The OwnTracks Recorder is a lightweight program for storing and accessing location data published via MQTT by the OwnTracks apps. It is a compiled program which is easily to install and operate even on low-end hardware, and it doesn't require an external database.


We have an experimental Docker image which you can use to launch the Recorder and its associated Mosquitto broker. The image expects a volume which you mount into it into which it will write persistent data. Furthermore, you pass environment variables into the container at first launch with which TLS certificates are created with subject (and subjAltNames) according to your preference.


As an example, let's assume the host on which the Docker container will run has two IP addresses, and We will also assume that you want the MQTT port on the host to be 11883 and its TLS port to be 18883. Let's further assume that one of these addresses is DNS accessible as and the other as We want the TLS certificates for the container's Mosquitto broke to contain subjAltNames for these, so we will proceed as follows:

  1. Create a directory which will be mounted into the container for persistent data: mkdir /var/owntracks, say.
  2. Launch the Docker container with a script such as this one

docker run -v /var/owntracks:/owntracks -p 11883:1883 -p 18883:8883 -p 8083:8083 \
    --name owntracks-recorder
    --hostname \
    -e MQTTHOSTNAME="" \
    -e IPLIST="" \
    -e HOSTLIST="" \

That should download the Docker image (if necessary) and launch a container accordingly. At first run, the TLS certificates are created in the /owntracks volume (which was mounted onto /var/owntracks on the host). The host's directory will also contain a mosquitto/ directory which Mosquitto's configuration file, and the Recorder will use /owntracks/recorder/ as its persistent storage.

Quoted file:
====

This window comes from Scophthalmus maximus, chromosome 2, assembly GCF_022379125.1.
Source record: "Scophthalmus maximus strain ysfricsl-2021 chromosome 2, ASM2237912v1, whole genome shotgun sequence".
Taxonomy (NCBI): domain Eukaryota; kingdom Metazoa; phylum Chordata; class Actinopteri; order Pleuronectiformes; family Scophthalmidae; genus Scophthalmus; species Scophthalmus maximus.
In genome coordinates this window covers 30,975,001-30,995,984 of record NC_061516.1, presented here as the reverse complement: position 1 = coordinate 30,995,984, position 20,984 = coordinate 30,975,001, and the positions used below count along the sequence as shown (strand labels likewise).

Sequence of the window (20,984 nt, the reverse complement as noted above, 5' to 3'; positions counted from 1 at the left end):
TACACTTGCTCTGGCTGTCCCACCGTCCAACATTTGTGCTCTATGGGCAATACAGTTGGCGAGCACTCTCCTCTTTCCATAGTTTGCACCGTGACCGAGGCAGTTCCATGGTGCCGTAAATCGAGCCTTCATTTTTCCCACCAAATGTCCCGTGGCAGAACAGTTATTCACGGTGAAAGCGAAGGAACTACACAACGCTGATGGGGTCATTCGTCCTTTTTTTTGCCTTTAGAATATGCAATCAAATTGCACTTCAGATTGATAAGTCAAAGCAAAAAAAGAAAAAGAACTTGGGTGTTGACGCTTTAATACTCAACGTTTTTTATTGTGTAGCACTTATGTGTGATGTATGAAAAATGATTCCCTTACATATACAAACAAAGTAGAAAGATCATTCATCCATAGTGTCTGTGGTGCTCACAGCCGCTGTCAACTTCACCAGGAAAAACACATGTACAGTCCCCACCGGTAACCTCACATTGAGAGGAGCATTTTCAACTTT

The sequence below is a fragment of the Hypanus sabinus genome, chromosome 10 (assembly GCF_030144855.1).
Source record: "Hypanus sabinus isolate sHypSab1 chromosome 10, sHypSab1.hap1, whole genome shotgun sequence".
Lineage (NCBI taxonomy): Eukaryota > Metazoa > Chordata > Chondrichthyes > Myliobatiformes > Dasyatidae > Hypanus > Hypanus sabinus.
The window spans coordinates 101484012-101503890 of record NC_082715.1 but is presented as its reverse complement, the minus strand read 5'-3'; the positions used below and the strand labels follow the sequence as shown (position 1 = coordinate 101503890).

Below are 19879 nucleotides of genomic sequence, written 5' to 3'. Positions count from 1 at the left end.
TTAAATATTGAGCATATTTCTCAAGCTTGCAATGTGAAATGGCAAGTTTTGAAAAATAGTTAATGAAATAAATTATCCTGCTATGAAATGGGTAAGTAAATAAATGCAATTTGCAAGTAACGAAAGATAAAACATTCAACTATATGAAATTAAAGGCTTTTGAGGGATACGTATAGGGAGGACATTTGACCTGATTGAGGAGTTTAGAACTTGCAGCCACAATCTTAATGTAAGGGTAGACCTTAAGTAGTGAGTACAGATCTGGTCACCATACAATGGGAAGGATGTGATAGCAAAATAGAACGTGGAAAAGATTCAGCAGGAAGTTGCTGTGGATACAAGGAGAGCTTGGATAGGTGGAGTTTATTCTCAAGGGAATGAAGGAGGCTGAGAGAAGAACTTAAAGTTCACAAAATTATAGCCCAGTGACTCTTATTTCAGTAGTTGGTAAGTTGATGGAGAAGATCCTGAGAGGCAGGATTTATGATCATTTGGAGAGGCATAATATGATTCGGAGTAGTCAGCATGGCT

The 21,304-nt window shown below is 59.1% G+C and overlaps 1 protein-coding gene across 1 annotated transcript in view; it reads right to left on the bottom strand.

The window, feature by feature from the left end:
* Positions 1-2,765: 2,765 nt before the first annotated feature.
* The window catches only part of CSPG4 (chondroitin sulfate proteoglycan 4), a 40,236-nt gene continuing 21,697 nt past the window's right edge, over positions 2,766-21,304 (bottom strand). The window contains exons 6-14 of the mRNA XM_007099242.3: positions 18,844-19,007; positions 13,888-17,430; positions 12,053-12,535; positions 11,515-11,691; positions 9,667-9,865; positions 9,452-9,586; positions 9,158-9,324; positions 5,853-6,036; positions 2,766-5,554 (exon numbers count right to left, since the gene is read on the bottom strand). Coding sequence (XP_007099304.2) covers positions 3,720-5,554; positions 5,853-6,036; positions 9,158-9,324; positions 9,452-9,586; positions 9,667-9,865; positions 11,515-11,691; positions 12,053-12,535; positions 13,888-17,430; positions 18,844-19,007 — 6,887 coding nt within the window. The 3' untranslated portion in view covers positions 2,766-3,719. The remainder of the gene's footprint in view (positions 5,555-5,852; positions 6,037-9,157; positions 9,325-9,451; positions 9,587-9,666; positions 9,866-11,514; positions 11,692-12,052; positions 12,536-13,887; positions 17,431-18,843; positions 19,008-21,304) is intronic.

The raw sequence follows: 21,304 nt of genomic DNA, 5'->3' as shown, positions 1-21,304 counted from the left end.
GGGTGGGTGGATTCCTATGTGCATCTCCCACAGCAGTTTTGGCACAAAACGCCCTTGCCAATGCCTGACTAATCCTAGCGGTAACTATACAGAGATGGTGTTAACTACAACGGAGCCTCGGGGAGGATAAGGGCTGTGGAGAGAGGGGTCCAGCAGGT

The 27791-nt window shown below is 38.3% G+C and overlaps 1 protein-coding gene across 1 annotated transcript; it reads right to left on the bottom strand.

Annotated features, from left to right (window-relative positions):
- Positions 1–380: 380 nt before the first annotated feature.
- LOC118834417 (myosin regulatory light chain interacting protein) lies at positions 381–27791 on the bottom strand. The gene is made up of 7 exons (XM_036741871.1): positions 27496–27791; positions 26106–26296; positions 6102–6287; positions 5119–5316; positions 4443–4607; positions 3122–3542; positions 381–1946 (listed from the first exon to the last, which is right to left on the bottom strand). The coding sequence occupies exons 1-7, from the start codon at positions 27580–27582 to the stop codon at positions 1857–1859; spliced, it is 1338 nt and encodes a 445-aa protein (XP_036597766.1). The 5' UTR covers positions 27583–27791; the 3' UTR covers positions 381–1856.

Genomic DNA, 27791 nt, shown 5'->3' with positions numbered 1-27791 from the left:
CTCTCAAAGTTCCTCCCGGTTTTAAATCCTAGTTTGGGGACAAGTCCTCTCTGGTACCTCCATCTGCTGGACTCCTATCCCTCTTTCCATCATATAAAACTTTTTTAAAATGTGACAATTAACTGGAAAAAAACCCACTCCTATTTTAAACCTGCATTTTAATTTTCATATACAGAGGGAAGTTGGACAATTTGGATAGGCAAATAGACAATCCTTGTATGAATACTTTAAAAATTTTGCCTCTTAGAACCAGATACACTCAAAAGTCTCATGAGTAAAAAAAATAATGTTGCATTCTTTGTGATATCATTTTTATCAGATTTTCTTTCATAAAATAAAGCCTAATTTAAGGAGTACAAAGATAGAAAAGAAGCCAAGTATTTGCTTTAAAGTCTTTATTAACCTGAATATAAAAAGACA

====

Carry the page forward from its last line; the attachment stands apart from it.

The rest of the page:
The above script will surface the port numbers as follows:

  • MQTT will be on 11883
  • MQTT over TLS on 18883
  • and the Recorder's Web interface on 8083

You can assign these as you wish. Recall, that if you use our example, your OwnTracks apps will also have to access 18883 over TLS (instead of the default 8883 over TLS).


If you want to see what's going on within the container, try launching an MQTT subscriber: first obtain the container's ID:

docker ps
CONTAINER ID        IMAGE                   ...
5c8800a4ab78        owntracks/recorderd     ...

Then, say, point mosquitto_sub to the broker from within the container:

docker exec -ti 5c8800a4ab78  mosquitto_sub -d -v -t '#'


A number of Synology devices with newer DSM support Docker; please refer to the original documentation to determine if yours has Docker support. If it does, this page describes how to use Docker. Once you've installed the package, you can proceed to download the Recorder image (search for owntracks-recorder; the image you want is called owntracks-recorderd with a trailing d on it) and launch a container. (This was tested on DSM 5.2.)

Launch container creation with the wizard, and give the container a name, e.g. owntracks-recorder.

Leave the settings in Step 2 as they are.

Add the TCP ports for MQTT (plain), MQTT (over TLS), and the Recorder's HTTP interface.

In the Volume tab, add a host folder which will be mounted into the container. Here we've chosen /home/jpm/owntracks which we first created with DSM's file manager.

In the Environment tab add the variables which will be exported into the container. Note that IPLIST and HOSTLIST (both of which are optional) take a space-separated list of values.

Check everything and press Apply to have the container created.

The container can then be launched by pressing the "on" switch.

The Docker container log will show console output.

The Recorder running on the Synology DiskStation will be accessible via the host port numbers you configured (see above for more information).